One of the reasons your participants and residents may be falling is because of poor vision. There is a correlation between vision loss and falls. Falls are an alarming health problem and a major cause of injury among the older population. There are roughly 2.5 million individuals, 65 years and older, treated in emergency departments for fall-related injuries yearly. Healthcare cost associated with falls is substantial. Having severe visual impairment in just one eye and mild or moderate visual impairment in the other eye doubles the risk of falls. In addition, there are many conditions that contribute to falls, such as glaucoma, macular degeneration, cataracts, diabetes mellitus and many others. Glaucoma itself increases the risk of falls four-fold. 

Measures of Vision

There are 3 measures of vision that have direct correlation to falls such as:

Visual Acuity– sharpness of vision, measured by the ability to discern letters or numbers at a given distance according to a fixed standard. This is dependent upon:

  • Sharpness of retinal focus
  • Health of the retina
  • Sensitivity of the interpretative ability of the brain

Contrast Sensitivity– measure of visual function, especially in situations of low light, fog or glare, when the contrast between objects and their background often is reduced:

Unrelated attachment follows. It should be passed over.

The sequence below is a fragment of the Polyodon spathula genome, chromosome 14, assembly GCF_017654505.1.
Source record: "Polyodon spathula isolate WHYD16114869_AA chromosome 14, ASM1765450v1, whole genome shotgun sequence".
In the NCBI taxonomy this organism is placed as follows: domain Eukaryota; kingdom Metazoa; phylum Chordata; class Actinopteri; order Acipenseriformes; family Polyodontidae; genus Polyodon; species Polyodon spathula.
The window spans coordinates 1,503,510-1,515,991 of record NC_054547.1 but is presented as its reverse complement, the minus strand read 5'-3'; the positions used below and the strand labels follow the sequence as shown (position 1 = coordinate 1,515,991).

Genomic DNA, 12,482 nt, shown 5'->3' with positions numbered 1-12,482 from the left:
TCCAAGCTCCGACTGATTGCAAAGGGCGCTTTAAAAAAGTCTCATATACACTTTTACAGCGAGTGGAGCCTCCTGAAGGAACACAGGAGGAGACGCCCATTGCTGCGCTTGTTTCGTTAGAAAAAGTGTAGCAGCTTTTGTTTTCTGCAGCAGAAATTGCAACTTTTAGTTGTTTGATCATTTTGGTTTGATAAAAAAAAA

• High contrast: blacks are very dark and whites are very bright.
  • Low contrast: blacks and whites will look grey in color and comprise shadows.

Visual Field- refers to the total area in which objects can be seen in the side (peripheral) vision as one focuses their eyes on a central point. A vision field test, the Humphrey Visual Field, can detect dysfunction in central and peripheral vision which may be caused by various medical conditions such as glaucoma, stroke, brain tumors or other neurological deficits.

  • Normal Visual Field: a blind spot exists at 15 degrees temporally where the optic nerve leaves the eye.
  • Abnormal Visual Field: there is a lesion anywhere along the optic pathway from the retina to occipital cortex.

Regular eye exams can help prevent future falls and decrease the loss of vision among the elder community. 

http://www.nature.com/eye/journal/v24/n9/full/eye201060a.html#tbl1; http://www.ncbi.nlm.nih.gov/pubmed/20054556; http://www.ncbi.nlm.nih.gov/pubmed/18234995